Attending a gathering at the national center (about twelve people present, including guides from the house of worship) and a feast (about twelve people present, including guides from the house of worship) explained the lack of Indian Baha’is at the Temple. There were no more people at feast there than I would see at feast in Vermont, and the way of doing things was really no different either. The difference was that in Vermont almost all the people at feast actually live there permanently. At this feast most of the people were not from India but had come from other countries to serve temporarily at the house of worship. Supposedly, a great number of Indian Bahai’s lived out in the provinces. Maybe they did. Supposedly, attempts had been made to get them to come and serve at the house of worship but had not succeeded.

One need not suppose anything to see that the Baha’i house of worship in New Delhi was not built by or for a local worshipping community, nor even for a national or regional worshipping community. It wasn’t really built for worship at all—apart from the hoped-for future—but to get attention for the Faith. It was built to attract new Baha’is, to be a silent teacher. As such, it must be among the most resource-inefficient proselytizing efforts ever. When asked, the coordinator of the guides told me of a few stories of individual visitors becoming Baha’is; considering the millions who visit each year, this hardly seems a good take.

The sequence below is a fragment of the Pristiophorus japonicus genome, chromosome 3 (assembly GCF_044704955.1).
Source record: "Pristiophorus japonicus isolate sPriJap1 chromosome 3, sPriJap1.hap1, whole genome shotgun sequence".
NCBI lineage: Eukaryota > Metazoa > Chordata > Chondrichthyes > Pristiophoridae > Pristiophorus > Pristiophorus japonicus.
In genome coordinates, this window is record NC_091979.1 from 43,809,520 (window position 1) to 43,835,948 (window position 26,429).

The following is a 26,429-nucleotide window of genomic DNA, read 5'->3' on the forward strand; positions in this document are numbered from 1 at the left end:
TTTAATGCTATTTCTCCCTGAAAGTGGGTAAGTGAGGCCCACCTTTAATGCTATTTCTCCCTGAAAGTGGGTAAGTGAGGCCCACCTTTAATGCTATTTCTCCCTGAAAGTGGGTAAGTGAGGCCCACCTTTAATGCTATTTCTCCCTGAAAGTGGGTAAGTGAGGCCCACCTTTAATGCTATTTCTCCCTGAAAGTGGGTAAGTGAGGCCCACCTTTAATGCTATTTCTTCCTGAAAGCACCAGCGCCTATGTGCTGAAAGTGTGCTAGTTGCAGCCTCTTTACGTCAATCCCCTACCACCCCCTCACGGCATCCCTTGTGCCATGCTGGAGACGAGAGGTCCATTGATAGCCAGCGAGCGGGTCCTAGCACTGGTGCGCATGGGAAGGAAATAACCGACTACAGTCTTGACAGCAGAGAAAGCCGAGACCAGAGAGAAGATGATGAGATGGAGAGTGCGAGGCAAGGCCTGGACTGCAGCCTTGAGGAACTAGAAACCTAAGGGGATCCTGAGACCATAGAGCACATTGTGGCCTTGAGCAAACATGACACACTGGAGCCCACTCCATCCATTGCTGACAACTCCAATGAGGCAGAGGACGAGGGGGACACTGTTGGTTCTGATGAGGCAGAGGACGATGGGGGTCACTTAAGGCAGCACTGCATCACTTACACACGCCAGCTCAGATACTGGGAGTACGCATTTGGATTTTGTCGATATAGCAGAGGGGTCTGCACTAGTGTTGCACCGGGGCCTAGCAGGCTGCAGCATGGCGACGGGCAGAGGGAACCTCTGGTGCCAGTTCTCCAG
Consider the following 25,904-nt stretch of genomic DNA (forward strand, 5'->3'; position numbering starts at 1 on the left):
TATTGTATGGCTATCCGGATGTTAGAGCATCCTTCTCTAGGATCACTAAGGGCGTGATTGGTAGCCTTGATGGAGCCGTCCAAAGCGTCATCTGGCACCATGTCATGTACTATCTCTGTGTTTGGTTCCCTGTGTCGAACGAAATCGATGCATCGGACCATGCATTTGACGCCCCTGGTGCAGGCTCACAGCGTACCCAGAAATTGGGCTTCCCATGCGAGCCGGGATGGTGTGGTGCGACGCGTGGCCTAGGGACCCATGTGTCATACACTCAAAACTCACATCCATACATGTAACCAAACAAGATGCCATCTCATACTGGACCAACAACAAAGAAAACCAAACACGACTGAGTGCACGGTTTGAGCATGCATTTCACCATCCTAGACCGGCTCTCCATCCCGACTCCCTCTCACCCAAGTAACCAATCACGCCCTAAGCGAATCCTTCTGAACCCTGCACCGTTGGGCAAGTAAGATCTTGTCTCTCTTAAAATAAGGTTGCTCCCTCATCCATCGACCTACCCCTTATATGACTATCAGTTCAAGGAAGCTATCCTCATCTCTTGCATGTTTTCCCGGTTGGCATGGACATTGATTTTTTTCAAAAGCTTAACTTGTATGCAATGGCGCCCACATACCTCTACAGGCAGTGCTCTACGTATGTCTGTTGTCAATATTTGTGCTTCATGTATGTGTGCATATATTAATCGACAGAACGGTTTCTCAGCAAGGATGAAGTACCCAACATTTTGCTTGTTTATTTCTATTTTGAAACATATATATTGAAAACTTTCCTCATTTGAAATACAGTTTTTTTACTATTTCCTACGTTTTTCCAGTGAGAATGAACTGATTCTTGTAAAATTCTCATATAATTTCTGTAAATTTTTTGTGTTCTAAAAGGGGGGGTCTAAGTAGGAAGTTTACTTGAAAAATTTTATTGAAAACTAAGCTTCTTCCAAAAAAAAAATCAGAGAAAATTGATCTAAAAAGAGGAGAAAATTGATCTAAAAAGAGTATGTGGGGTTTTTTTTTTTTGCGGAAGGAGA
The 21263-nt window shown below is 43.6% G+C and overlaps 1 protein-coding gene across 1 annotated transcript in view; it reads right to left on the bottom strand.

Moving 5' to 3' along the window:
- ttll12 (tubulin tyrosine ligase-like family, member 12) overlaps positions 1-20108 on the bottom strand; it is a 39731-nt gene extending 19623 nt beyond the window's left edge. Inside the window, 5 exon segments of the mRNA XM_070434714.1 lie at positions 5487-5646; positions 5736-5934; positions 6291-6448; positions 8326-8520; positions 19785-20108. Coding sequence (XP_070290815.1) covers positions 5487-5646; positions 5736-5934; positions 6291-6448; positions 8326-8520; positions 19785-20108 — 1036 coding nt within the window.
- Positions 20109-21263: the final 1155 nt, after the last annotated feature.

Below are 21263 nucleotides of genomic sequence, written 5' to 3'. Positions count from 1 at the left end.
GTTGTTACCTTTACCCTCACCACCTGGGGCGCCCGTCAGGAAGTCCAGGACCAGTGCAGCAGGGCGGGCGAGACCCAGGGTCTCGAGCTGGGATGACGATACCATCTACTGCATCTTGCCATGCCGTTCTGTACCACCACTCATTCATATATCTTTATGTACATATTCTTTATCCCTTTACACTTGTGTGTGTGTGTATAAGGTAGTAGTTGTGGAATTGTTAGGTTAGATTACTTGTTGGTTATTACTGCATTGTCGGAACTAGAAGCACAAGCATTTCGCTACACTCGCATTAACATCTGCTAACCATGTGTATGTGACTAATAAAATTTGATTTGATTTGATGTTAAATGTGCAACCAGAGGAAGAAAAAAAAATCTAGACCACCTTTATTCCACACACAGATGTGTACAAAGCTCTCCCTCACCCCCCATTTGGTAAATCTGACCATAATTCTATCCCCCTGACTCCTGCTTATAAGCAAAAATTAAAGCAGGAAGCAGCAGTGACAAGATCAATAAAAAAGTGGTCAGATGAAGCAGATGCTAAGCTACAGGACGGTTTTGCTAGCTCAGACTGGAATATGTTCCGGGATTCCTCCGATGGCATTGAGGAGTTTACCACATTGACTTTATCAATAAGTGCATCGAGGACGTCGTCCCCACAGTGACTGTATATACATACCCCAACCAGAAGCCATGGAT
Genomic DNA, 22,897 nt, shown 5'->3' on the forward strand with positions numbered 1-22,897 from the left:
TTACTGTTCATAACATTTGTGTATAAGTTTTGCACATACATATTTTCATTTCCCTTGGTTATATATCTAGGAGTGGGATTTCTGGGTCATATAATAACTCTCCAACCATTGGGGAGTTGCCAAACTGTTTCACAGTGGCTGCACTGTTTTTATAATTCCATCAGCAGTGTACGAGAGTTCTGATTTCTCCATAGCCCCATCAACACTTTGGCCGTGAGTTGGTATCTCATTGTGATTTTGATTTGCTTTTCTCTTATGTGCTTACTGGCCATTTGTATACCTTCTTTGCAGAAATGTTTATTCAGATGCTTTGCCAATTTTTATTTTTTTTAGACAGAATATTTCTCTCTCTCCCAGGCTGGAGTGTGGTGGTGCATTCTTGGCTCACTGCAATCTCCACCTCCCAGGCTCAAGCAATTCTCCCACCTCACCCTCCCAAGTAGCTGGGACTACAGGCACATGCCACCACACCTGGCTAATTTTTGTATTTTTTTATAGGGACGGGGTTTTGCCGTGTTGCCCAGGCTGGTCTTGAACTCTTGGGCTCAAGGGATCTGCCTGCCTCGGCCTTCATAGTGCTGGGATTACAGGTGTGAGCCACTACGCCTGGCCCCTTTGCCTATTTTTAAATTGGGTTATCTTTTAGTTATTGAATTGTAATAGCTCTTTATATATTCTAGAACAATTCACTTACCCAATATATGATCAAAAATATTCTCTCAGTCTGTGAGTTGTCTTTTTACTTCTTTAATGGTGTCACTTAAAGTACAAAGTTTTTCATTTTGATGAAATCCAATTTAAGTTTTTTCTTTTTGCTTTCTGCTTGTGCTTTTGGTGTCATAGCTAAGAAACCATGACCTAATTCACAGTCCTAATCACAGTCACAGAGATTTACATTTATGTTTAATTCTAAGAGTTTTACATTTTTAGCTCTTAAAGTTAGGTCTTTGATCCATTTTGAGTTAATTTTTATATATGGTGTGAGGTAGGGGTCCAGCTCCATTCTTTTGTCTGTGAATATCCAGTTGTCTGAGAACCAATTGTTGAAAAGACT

I felt uneasy driving away from the house of worship each day past the hundreds of shanties that were its nearest neighbors. People do not only need food, shelter and clothing, but I think building a trophy temple in a community where the Baha’is did not yet need such a large worship space was the wrong way to go. This strategy of preemptive capital investment has not been good for the development of the Faith. It has made the Faith top-heavy and concentrated its resources centrally, where they do little for the vitality of community life. I know—it’s just my opinion.